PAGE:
4. “WordPress doesn’t scale back” – dang, I’ve been saying this for years… I’m so so pleased this has got some attention! I also think this is one of the biggest issues with WordPress – everybody here will be pretty tech-savvy, but what about all those people who don’t want their dashboard showing up all those items they’re never gonna need? Sure, there are plugins to disable them but plugins are a pain and require an admin to manage and install them all! If only the Automattic team could also address this issue as well – all ‘official’ like! Really really good luck with this one Jason: blaze the way!!! ;)

  5. Question (sorry to leave a question in the ‘comment’s section) – Say I want to use Pickle with Yoast’s SEO plugin? Is that possible? Or does activating the theme disable all installed plugins? Or would plugins just continue to do their thing quietly in the background?

    • If this is just a theme for the existing admin panel, then plugins like that should continue to work as normal. If it’s a complete rewrite of the admin panel, then those plugins would fail to work since they wouldn’t know where to hook in to add their input fields etc.

      Theme the existing admin panel is risky business. Many have tried doing this in the past, but failed to keep up with the development of WordPress core since their themes were regularly broken during upgrades. A total rewrite of the admin panel (which is much easier now via the new JSON API) allows for a total rewrite, which is less fragile, but will not work with many existing plugins.

  6. “so… what else would you need…..”
    Ok, well how about ability to add colours, custom styles, fonts, images, other structural changes??
    Or is this aimed at forcing the user to only edit the text and keep the template exactly as it is, because i think that might limit the target (buying) audience (again, unless you’re talking about selling this theme once?).
    I personally hope wordpress/developers do NOT go down this route!

    • “Ok, well how about ability to add colours, custom styles, fonts, images, other structural changes??”
      – I’m no expert, but that all sounds do-able with the addition of a front-end editor such as that used in Designmodo’s new ‘framework for WordPress’…

      I would also hope that not all WordPress developers go down this route, but some perhaps should; I definitely think this is an area that’s as-yet untapped and full of potential anyhow.

  7. 2 things.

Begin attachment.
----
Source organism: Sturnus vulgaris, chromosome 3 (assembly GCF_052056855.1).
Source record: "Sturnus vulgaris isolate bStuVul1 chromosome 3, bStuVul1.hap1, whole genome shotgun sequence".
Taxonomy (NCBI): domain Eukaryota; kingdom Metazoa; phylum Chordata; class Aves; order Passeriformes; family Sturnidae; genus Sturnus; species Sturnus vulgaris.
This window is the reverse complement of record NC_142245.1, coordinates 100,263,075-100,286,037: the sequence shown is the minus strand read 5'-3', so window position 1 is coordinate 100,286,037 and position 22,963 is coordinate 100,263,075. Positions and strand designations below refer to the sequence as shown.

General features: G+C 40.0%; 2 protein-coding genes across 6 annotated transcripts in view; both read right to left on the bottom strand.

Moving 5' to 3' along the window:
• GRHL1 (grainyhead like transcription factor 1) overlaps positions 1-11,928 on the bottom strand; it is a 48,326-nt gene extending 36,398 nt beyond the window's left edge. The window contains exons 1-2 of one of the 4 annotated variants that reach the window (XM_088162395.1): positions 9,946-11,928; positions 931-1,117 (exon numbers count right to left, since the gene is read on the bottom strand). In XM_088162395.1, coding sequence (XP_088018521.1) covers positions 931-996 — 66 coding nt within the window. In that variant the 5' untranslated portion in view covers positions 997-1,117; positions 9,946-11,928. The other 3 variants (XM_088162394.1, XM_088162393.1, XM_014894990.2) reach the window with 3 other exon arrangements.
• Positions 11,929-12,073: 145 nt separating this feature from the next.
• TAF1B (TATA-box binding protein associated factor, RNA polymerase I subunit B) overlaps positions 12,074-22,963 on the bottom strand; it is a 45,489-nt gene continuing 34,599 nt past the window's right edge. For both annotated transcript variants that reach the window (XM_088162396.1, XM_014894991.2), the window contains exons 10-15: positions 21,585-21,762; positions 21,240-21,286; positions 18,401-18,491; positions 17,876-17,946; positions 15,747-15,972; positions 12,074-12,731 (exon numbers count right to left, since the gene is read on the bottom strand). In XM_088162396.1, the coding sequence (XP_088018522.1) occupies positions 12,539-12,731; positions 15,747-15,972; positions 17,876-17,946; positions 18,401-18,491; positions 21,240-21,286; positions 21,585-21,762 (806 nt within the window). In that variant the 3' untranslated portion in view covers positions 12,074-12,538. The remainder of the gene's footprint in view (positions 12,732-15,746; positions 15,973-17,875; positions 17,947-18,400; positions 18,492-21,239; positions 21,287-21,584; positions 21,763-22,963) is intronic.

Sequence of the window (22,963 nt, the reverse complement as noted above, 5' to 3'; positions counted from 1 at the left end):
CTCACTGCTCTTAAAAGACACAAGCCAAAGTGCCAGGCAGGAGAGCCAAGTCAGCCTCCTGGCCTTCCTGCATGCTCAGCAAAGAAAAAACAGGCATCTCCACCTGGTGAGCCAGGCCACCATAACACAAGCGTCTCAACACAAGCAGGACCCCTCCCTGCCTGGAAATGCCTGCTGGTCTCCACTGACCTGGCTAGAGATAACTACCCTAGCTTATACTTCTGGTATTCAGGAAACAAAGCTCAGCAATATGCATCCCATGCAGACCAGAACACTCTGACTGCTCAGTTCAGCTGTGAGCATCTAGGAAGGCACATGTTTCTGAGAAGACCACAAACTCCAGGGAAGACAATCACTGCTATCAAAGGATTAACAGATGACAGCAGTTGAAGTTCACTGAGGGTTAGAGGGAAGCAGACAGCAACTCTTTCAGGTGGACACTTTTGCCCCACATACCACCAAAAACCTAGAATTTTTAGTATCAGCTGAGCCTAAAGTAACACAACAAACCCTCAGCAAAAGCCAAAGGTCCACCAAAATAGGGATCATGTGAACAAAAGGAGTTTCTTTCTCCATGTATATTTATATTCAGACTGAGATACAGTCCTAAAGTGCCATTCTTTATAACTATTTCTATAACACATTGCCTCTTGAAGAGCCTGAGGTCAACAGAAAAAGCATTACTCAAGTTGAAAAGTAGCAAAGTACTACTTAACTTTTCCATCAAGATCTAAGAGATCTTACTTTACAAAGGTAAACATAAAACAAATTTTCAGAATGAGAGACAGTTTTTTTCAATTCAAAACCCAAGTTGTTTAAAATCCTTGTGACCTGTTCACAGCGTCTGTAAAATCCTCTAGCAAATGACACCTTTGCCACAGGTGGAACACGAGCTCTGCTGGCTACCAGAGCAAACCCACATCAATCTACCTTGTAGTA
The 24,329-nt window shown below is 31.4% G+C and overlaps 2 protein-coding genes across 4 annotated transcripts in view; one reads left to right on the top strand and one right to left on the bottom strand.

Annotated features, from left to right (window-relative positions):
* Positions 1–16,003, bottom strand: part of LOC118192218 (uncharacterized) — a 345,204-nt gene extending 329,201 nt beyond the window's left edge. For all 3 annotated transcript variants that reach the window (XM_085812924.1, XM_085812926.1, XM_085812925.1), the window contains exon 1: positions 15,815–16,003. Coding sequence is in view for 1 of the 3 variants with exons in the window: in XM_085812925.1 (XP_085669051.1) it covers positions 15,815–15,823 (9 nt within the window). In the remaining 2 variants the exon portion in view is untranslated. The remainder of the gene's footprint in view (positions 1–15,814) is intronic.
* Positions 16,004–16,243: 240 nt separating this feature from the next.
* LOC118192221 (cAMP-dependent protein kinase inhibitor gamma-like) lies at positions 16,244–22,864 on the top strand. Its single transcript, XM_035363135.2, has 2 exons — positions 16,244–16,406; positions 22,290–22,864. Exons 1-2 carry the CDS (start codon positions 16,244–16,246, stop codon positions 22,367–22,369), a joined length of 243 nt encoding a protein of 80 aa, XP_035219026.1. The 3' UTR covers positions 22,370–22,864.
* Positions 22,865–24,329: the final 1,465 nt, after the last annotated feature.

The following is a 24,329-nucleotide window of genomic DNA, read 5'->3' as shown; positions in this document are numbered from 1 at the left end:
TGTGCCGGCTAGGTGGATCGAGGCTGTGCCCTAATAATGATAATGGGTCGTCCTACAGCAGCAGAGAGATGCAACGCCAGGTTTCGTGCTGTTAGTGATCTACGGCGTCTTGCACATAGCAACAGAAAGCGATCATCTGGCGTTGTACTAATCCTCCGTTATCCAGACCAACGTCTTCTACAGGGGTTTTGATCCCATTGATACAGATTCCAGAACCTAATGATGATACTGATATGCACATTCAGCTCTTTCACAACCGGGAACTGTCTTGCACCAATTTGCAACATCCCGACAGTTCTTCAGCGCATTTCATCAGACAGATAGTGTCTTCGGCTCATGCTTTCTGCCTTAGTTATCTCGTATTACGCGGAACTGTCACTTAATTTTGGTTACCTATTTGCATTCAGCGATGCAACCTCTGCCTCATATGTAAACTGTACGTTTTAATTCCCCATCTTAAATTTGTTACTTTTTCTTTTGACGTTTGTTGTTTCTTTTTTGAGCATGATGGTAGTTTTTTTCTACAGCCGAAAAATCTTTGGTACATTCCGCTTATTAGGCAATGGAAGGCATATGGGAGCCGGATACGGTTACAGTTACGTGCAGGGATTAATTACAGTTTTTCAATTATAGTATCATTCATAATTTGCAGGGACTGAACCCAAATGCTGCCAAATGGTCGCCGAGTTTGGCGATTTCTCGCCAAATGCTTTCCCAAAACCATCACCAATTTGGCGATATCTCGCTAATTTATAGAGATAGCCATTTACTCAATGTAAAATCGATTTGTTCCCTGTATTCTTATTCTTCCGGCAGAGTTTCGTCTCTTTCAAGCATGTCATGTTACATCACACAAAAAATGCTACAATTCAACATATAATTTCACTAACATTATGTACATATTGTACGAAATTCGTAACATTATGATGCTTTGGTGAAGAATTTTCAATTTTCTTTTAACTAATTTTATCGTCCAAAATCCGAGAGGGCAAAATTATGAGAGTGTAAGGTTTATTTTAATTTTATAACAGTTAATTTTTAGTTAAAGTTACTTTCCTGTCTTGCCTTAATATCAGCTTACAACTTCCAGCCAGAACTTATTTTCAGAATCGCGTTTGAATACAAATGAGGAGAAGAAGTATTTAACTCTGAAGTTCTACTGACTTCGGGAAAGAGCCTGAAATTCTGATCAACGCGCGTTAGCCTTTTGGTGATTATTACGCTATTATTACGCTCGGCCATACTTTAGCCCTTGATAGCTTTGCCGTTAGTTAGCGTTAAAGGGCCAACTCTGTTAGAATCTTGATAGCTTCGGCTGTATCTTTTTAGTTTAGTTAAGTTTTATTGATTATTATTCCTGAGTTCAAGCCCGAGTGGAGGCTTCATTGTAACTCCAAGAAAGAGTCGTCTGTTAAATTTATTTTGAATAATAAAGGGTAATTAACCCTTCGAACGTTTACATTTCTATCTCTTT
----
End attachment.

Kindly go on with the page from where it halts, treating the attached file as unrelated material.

1. If “Scaling back WP for small sites” is an issue (I would agree that it is) then it should be solved more universally via a plugin that can be used with any theme. Essentially, admin skins are a nice idea but should not be tied to a theme, it should be a plugin.

    2. Most of the settings in the video could/should imo be controlled via the Customizer. Most of that simple setup stuff can be managed this way removing the need to site owners to actually navigate the dashboard unless they’re adding content. Plus they get all the good stuff like live previews.

    I can see people buying in to this but to me it feels a bit like a reinvention of the wheel.

    • I agree with both points.

      Additionally, having a completely custom admin interface for this theme might make it even harder for beginners to use WordPress. Let’s say this is the first theme a user picks up and the first time they use WordPress. Then, decide to start a new site or change themes on this site, then they have a whole new learning curve to learn the actual WordPress interface rather than this customized interface.

      If every theme came with it’s own customized WordPress dashboard, no matter how “simple” the developer thinks it might be, it will add heaps of unintended complexity in the long run.

      • Unfortunately, after the dust settles, these ideas are correct. Because one HUGE problem with current WP and it is not WP’s fault per se, but that each theme has its own “admin” panel and these vary WIDELY. SO each theme has different settings in different places. I speak of what is commonly referred to as the “options panel” in many themes these days. WP tried to help and start using the CUSTOMIZER more often. But this is still a bit uneven.

        Time will tell, as the siren song of extreme thoughtfulness and ease of use provided by rainmaker and Pickle (the only ones I know of, there may be more) will certainly be a factor in the future of WP.

        Pickle makes me think I could do ten restaurant sites in the time it would previously taken for ONE site :) I like that for sure.

    • Ugh! Someone had to come along and tell us that the Customizer is the way to go. I’m sorry, but I don’t think it is at all. Horribly clunky, with a ton (and ever increasing number) of options that a new user is apparently supposed to negotiate. The only reason some see it as an improvement over Theme Options is that it’s the same mess for everyone to negotiate. But it’s still a mess.